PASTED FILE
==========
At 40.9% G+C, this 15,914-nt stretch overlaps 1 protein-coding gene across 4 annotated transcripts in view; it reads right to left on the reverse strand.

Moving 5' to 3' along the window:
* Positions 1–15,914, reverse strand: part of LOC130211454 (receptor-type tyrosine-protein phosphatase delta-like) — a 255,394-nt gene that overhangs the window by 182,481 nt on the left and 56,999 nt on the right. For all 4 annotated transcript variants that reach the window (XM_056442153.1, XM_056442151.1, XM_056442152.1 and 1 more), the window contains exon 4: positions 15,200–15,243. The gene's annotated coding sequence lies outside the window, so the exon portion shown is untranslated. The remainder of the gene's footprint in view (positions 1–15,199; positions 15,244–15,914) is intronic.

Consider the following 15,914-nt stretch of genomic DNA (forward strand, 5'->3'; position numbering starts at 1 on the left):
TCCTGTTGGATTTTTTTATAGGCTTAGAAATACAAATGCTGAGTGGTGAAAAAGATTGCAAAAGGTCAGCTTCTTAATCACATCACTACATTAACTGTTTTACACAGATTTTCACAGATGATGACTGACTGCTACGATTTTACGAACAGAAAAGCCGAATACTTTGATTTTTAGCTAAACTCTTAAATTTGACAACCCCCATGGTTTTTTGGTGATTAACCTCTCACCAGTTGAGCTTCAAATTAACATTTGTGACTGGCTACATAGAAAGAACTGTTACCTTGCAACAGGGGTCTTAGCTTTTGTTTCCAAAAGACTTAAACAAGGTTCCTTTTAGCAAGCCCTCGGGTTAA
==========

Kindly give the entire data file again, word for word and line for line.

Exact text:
At 40.9% G+C, this 15,914-nt stretch overlaps 1 protein-coding gene across 4 annotated transcripts in view; it reads right to left on the reverse strand.

Moving 5' to 3' along the window:
* Positions 1–15,914, reverse strand: part of LOC130211454 (receptor-type tyrosine-protein phosphatase delta-like) — a 255,394-nt gene that overhangs the window by 182,481 nt on the left and 56,999 nt on the right. For all 4 annotated transcript variants that reach the window (XM_056442153.1, XM_056442151.1, XM_056442152.1 and 1 more), the window contains exon 4: positions 15,200–15,243. The gene's annotated coding sequence lies outside the window, so the exon portion shown is untranslated. The remainder of the gene's footprint in view (positions 1–15,199; positions 15,244–15,914) is intronic.

Consider the following 15,914-nt stretch of genomic DNA (forward strand, 5'->3'; position numbering starts at 1 on the left):
TCCTGTTGGATTTTTTTATAGGCTTAGAAATACAAATGCTGAGTGGTGAAAAAGATTGCAAAAGGTCAGCTTCTTAATCACATCACTACATTAACTGTTTTACACAGATTTTCACAGATGATGACTGACTGCTACGATTTTACGAACAGAAAAGCCGAATACTTTGATTTTTAGCTAAACTCTTAAATTTGACAACCCCCATGGTTTTTTGGTGATTAACCTCTCACCAGTTGAGCTTCAAATTAACATTTGTGACTGGCTACATAGAAAGAACTGTTACCTTGCAACAGGGGTCTTAGCTTTTGTTTCCAAAAGACTTAAACAAGGTTCCTTTTAGCAAGCCCTCGGGTTAA